A month ago the Government was defeated in a vote on the floor of the House of Commons on a very important issue – the question of the level of the EU budget. The Government whips strained every muscle they could to avoid defeat, but having been decisively defeated, the Government simply ignored the vote. Two days ago a similar event occurred. In the debate on the Atos Healthcare treatment of disabled people not a single MP spoke in defence of the Government’s position and the Minister made a very poor speech in defence of the indefensible. One senior Tory MP, Charles Walker, now chair of the Procedure Select Committee, solemnly pronounced that “Atos is now so discredited that we should park it on one side and go off again in a different direction”. But having been unanimously overturned, will the Government change course? I said in my concluding remarks at the end of the debate that this issue has now become a test of the accountability of the Government to the House of Commons. It has, and we are not going to let go.
There’s another reason why this is so important. Rarely have I known a debate in the House of such passion – poignant, focused, always well-evidenced – yet perhaps some of it was not as well directed as it should be. What did not come out of the debate as strongly as it should have was that, dreadful as the things done by Atos are, they are not ultimately in control. It’s not Atos’ fault that there are no recording machines, DWP blocked them. The arbitrary descriptors – sending cancer patients to the Jobcentre, insisting you must be blind and deaf to qualify, as well as so many other cruel demands – were all designed by the DWP. The one year limit was laid down by DWP. The targets that they call norms, that too is a DWP device. Even the inaccessible buildings are DWP buildings, they’re not Atos properties.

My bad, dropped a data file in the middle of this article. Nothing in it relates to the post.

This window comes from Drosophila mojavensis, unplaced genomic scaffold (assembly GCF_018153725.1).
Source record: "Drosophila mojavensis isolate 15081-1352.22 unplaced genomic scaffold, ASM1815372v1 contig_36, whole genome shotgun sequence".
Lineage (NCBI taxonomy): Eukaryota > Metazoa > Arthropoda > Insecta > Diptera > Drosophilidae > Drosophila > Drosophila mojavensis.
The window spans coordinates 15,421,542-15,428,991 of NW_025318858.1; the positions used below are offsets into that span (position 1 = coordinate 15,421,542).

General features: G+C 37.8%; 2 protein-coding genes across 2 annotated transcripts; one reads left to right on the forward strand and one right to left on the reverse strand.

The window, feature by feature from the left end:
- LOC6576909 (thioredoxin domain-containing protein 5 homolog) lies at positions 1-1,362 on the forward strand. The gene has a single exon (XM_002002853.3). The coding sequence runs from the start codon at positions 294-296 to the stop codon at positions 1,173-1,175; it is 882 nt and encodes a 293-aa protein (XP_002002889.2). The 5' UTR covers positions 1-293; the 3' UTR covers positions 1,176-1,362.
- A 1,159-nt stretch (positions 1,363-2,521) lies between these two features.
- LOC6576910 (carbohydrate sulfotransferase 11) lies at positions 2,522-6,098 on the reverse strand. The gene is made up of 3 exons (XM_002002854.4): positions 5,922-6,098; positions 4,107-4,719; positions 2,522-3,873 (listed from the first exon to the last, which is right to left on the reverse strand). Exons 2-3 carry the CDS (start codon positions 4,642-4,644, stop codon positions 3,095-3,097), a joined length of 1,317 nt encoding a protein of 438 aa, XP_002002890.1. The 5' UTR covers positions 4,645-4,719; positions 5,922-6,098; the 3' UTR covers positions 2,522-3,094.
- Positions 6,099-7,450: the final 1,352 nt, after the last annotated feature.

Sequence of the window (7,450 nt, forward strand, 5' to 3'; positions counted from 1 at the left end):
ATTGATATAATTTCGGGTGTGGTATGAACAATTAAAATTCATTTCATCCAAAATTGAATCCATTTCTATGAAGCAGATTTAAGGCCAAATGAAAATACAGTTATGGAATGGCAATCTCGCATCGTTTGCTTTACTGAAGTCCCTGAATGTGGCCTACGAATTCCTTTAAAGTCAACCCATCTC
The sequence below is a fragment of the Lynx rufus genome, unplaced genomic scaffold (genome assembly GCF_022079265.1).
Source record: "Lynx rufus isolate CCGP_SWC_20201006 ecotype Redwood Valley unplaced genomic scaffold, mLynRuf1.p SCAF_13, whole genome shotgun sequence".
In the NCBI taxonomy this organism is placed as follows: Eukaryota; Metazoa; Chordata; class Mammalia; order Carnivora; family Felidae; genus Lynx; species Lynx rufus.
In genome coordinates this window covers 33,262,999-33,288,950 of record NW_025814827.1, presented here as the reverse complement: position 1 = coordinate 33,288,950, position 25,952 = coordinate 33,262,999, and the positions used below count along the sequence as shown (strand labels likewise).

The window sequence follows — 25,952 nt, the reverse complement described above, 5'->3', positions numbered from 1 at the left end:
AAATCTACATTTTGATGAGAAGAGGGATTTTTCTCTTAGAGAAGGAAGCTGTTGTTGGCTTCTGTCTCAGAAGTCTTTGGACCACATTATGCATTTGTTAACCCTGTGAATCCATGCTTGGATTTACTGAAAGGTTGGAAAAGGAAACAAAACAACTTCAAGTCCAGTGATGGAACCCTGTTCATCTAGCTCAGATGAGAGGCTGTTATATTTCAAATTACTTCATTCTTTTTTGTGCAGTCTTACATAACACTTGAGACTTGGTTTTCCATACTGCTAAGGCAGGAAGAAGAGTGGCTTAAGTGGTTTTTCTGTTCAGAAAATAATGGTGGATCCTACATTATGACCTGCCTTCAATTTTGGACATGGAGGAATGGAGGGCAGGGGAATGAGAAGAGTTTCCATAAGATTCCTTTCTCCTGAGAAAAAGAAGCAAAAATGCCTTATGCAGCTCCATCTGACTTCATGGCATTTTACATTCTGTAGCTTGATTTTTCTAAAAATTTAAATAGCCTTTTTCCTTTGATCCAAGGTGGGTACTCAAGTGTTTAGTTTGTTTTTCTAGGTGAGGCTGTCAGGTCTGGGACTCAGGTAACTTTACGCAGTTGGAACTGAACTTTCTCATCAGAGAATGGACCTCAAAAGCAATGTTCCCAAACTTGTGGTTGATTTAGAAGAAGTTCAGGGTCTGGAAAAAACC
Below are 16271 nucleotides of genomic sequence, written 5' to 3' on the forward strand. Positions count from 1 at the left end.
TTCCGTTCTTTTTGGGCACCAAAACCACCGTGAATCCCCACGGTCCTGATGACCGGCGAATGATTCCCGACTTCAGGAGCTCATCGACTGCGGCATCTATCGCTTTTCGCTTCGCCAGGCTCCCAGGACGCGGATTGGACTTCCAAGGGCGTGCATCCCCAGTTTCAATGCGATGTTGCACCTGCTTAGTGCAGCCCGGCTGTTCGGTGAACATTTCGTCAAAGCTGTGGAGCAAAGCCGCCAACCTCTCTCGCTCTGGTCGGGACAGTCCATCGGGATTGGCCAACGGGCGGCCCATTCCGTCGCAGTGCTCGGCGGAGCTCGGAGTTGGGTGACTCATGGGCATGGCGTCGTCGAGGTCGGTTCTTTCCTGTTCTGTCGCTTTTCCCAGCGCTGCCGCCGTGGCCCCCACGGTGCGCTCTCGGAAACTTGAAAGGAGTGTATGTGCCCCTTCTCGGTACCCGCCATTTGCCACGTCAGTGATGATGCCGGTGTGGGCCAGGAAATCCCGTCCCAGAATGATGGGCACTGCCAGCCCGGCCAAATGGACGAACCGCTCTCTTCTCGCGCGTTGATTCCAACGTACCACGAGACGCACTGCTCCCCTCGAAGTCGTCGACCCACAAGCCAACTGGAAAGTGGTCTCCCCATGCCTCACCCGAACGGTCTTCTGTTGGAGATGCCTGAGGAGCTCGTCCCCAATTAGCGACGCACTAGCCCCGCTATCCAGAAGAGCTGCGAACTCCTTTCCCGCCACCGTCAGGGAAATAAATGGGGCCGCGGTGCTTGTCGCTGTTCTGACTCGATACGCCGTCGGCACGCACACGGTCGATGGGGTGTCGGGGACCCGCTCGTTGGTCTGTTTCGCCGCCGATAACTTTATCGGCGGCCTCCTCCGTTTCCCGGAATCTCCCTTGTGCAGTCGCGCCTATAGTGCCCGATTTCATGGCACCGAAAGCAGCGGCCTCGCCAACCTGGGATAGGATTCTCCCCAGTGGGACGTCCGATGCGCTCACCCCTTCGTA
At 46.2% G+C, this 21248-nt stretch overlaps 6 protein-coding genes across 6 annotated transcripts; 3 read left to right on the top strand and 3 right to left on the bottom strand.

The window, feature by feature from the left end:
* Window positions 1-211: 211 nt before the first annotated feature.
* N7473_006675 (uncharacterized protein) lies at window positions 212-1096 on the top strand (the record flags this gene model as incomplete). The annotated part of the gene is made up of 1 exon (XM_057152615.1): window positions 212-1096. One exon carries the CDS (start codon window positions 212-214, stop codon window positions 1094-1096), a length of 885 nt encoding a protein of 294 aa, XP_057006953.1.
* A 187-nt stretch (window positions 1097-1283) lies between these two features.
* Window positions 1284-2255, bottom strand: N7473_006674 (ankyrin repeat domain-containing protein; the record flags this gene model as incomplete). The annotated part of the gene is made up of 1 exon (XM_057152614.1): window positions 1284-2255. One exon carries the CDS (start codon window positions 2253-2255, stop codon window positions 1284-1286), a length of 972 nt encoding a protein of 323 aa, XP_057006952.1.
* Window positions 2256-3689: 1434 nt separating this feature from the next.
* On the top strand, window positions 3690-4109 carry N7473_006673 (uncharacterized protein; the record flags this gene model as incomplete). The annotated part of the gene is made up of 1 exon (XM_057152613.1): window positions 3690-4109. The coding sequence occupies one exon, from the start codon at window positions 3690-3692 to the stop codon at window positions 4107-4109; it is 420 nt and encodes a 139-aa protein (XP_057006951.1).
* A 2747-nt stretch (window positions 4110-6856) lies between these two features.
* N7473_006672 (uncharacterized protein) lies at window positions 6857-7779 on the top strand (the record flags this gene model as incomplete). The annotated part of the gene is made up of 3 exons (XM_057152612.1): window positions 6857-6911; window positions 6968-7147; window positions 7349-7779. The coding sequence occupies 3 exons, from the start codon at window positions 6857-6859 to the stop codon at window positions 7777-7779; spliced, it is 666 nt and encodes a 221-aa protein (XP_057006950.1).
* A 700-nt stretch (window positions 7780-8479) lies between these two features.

One other piece of evidence is clinching. When Atos work for other employers like the Royal Mail or the NHS, their decisions about unfitness for work are wholly different. That points ineluctably to the real truth, as I said at the end of the debate, that DWP are quite ready to accept, even require, this inhumanity if it is the only means to get 1.6 million disabled persons off Incapacity Benefit. The evil is not Atos – I make no excuse for them whatsoever since they could, and certainly should, walk away from so brutal and dehumanising a contract – but the real evil is the DWP (and no doubt the Treasury behind them) and the Ministerial instructions that set up this system – the descriptors, the regulations, the guidance, and all the rest. In fact in Kettering Atos have implemented all Harrington’s proposals and the accuracy of assessment is almost 100%, but it means only doing 4 assessments a day and DWP insists on 11.
We must be careful. Getting rid of Atos would seem a triumph, but there’s always a private company greedy enough to step into the breach where contracts like £110 millions are involved. Would G4S or Capita be a jot better if the underlying system and the DWP/Treasury instructions remained the same? It’s the system itself we’ve now got to destroy.